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Disruptions of Daily LifeJapanese Literary Modernism in the World$
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Arthur M. Mitchell

Print publication date: 2020

Print ISBN-13: 9781501752919

Published to Cornell Scholarship Online: May 2021

DOI: 10.7591/cornell/9781501752919.001.0001

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Fetishism of the West in Tanizaki Jun’ichirō’s A Fool’s Love

Fetishism of the West in Tanizaki Jun’ichirō’s A Fool’s Love

(p.53) Chapter 1 Fetishism of the West in Tanizaki Jun’ichirō’s A Fool’s Love
Disruptions of Daily Life

Arthur M. Mitchell

Cornell University Press

This chapter discusses Tanizaki Jun'ichirō's A Fool's Love, which was written in 1924 after the Great Kantō Earthquake of 1923. The work responds to the rhetoric of social reform of the early 1920s that led up to that watershed event. Collectively referred to as daily life reform (seikatsu kaizen), these high-minded reform initiatives sought to discipline citizens, particularly women, to align their daily habits of consumption within the home with the interests of the state. The language of these reform efforts sublimated national geopolitical ambitions into consumer fantasies of efficient and sophisticated “Western style” living, as well as ideals of “love,” marriage, and “moral character.” Tanizaki's novel features a middle-class narrator who tells the story of how he fell in love with a young café waitress and divulges the details of their married daily life together. Thus, while the narrator's fantasy life is cloaked in the language of progressive reform, the actual life he describes turns out to be based in sadomasochistic pleasure and fetishistic desire. The chapter shows how the novel in this way subverts the language of daily life reform that was ubiquitous in the magazines and newspapers of the the late 1910s and early 1920s, exposing the contradictions of the ideologies embodied in that rhetoric.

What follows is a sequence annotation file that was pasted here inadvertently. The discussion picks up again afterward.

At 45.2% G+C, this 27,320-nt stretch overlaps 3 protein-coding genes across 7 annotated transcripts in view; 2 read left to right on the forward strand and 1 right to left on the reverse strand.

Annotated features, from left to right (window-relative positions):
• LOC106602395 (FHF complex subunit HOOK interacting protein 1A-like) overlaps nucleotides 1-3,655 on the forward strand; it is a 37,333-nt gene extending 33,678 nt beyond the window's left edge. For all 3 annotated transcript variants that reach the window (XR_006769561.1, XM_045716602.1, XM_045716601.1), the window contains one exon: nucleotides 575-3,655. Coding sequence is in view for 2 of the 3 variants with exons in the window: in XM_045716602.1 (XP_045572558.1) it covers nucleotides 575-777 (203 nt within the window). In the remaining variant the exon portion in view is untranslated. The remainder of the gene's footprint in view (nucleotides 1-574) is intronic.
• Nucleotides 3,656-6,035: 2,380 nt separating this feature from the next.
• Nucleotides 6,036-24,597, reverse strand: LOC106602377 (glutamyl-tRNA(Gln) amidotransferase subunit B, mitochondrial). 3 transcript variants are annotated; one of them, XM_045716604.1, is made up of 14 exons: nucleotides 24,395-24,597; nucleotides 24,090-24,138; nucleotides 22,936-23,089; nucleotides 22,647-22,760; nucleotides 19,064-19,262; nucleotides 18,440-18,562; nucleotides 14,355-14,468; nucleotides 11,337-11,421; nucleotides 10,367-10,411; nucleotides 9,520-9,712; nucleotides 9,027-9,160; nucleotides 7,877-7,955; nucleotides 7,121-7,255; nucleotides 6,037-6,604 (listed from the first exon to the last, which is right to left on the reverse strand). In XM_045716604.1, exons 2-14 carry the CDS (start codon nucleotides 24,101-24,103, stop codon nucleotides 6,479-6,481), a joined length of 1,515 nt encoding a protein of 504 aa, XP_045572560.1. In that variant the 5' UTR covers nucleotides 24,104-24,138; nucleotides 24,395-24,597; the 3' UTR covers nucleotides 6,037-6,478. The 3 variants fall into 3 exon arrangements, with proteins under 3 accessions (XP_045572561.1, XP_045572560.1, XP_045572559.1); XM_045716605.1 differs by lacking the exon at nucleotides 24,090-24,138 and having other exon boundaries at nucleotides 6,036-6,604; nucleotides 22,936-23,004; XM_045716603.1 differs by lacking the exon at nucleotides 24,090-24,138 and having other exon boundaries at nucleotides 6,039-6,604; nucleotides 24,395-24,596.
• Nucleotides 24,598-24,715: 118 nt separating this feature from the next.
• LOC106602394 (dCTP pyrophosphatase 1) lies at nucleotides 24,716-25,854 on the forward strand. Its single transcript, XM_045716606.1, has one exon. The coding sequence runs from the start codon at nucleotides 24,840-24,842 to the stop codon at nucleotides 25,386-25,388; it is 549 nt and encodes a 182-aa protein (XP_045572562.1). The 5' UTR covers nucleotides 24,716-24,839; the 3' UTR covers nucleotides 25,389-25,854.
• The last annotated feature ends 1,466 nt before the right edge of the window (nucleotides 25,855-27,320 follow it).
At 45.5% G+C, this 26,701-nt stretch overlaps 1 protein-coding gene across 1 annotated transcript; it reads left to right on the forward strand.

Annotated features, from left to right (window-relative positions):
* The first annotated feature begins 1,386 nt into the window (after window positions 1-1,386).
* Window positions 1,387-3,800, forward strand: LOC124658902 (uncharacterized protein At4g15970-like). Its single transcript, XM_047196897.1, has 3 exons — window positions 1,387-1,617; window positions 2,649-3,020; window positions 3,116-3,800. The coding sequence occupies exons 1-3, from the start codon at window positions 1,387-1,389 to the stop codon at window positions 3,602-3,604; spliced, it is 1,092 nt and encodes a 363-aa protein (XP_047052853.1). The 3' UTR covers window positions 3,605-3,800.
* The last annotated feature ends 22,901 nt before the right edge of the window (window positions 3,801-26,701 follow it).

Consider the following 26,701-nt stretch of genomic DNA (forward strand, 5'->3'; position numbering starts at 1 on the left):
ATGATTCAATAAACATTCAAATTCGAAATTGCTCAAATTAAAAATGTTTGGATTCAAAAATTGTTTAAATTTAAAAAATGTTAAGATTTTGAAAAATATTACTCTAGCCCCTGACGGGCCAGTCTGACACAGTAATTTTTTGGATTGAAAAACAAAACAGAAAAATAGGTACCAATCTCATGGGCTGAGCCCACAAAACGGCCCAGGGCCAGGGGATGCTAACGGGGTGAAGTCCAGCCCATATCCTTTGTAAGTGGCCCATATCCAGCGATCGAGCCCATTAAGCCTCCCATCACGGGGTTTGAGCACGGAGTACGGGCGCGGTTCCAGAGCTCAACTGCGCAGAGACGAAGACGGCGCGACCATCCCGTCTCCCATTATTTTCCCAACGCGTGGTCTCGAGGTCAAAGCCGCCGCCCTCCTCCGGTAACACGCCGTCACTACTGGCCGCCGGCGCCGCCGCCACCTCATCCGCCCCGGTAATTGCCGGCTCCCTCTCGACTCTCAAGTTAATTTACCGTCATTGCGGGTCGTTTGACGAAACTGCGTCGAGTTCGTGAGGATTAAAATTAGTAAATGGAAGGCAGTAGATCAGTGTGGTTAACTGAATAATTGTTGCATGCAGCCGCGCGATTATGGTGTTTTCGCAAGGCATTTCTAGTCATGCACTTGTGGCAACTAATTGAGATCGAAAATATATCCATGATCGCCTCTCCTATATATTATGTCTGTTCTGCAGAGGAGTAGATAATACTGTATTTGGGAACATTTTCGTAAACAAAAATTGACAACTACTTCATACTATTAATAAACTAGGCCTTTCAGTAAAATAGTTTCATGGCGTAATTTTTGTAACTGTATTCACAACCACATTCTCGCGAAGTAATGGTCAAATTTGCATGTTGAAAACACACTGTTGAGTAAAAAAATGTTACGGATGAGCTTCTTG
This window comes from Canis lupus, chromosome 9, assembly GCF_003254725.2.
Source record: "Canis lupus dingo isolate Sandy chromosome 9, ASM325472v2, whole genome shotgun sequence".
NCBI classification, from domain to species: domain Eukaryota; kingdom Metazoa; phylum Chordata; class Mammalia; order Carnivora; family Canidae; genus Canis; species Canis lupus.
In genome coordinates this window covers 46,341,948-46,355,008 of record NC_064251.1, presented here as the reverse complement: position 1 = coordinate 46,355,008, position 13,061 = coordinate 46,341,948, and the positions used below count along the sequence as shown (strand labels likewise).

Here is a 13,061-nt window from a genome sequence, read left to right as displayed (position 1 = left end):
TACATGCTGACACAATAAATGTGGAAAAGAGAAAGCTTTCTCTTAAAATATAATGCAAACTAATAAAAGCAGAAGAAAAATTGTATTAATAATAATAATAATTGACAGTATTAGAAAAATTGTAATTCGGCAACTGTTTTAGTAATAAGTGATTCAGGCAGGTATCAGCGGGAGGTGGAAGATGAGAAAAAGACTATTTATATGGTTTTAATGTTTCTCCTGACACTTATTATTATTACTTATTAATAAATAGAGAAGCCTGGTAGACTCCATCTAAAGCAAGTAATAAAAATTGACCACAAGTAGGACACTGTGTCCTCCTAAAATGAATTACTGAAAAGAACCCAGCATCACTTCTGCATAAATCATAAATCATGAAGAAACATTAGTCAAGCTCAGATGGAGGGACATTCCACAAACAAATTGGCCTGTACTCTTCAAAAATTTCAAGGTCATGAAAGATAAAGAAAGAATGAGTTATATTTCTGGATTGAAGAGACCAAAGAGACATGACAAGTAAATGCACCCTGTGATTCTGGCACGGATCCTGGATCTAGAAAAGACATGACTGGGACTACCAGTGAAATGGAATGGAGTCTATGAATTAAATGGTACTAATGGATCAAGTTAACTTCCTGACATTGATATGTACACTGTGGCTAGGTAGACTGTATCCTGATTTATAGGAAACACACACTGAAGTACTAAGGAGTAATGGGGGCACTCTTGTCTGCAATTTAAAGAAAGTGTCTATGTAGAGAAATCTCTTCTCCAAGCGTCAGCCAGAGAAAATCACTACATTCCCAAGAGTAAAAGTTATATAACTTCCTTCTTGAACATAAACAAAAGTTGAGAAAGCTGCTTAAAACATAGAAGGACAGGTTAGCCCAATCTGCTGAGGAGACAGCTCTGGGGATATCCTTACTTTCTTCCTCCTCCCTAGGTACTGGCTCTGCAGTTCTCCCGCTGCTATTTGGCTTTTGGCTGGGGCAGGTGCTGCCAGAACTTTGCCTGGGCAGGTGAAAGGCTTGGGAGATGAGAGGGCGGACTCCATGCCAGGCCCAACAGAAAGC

Keywords:   Tanizaki Jun'ichirō, daily life reform, seikatsu kaizen, Japanese citizens, Western-style living, progressive reform, social reform, Great Kantō Earthquake

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